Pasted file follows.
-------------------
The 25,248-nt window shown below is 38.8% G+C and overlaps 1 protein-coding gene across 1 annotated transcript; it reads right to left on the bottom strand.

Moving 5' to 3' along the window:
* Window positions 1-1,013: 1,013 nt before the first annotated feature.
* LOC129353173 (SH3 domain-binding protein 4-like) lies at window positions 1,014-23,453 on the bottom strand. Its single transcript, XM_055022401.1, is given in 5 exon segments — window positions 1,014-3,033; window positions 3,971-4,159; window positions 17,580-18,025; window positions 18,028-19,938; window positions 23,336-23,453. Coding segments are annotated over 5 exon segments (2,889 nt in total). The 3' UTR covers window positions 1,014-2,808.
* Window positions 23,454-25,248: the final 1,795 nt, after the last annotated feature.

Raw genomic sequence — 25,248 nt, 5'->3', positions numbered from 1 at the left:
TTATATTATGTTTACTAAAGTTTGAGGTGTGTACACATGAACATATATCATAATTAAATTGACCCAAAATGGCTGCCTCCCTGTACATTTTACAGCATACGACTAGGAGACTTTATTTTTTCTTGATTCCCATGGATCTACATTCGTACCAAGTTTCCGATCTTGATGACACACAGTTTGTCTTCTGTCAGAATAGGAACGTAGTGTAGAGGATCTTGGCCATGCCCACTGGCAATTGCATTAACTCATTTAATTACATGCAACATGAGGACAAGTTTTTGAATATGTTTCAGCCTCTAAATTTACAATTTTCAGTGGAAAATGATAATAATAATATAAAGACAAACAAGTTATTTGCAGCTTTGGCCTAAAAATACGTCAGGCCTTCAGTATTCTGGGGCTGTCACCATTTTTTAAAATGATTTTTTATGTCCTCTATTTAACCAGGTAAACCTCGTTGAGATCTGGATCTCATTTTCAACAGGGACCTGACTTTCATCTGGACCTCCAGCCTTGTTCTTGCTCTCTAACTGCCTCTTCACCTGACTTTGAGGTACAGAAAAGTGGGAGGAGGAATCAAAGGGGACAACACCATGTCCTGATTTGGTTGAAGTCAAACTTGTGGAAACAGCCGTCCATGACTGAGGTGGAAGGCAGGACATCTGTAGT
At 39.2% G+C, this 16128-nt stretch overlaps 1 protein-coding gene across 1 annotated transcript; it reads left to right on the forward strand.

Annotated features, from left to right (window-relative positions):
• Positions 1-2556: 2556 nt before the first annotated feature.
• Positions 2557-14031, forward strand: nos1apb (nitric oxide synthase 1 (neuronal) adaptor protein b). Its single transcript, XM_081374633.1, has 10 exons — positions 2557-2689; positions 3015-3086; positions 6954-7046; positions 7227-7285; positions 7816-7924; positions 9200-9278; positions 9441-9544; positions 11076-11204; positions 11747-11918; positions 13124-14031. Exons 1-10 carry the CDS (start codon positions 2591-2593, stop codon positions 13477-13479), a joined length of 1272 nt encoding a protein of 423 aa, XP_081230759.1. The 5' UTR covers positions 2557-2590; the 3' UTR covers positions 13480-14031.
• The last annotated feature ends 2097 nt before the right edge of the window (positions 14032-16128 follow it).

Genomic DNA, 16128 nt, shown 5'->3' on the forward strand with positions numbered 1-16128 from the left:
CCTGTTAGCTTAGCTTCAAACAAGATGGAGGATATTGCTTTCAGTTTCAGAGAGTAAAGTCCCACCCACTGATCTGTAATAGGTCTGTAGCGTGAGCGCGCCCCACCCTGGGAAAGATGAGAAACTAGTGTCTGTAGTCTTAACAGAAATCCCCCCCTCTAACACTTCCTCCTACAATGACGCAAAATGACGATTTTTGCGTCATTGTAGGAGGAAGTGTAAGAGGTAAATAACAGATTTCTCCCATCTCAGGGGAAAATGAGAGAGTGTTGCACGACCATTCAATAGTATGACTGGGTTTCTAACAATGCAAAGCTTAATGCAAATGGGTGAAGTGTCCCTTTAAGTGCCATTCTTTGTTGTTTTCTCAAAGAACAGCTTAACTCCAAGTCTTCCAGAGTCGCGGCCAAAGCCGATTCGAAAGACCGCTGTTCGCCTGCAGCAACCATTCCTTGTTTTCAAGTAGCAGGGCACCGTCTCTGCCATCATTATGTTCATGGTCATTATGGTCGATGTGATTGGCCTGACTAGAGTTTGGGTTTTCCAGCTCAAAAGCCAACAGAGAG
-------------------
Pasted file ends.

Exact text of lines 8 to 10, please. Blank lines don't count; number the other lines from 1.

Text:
At 39.2% G+C, this 16128-nt stretch overlaps 1 protein-coding gene across 1 annotated transcript; it reads left to right on the forward strand.

Annotated features, from left to right (window-relative positions):
• Positions 1-2556: 2556 nt before the first annotated feature.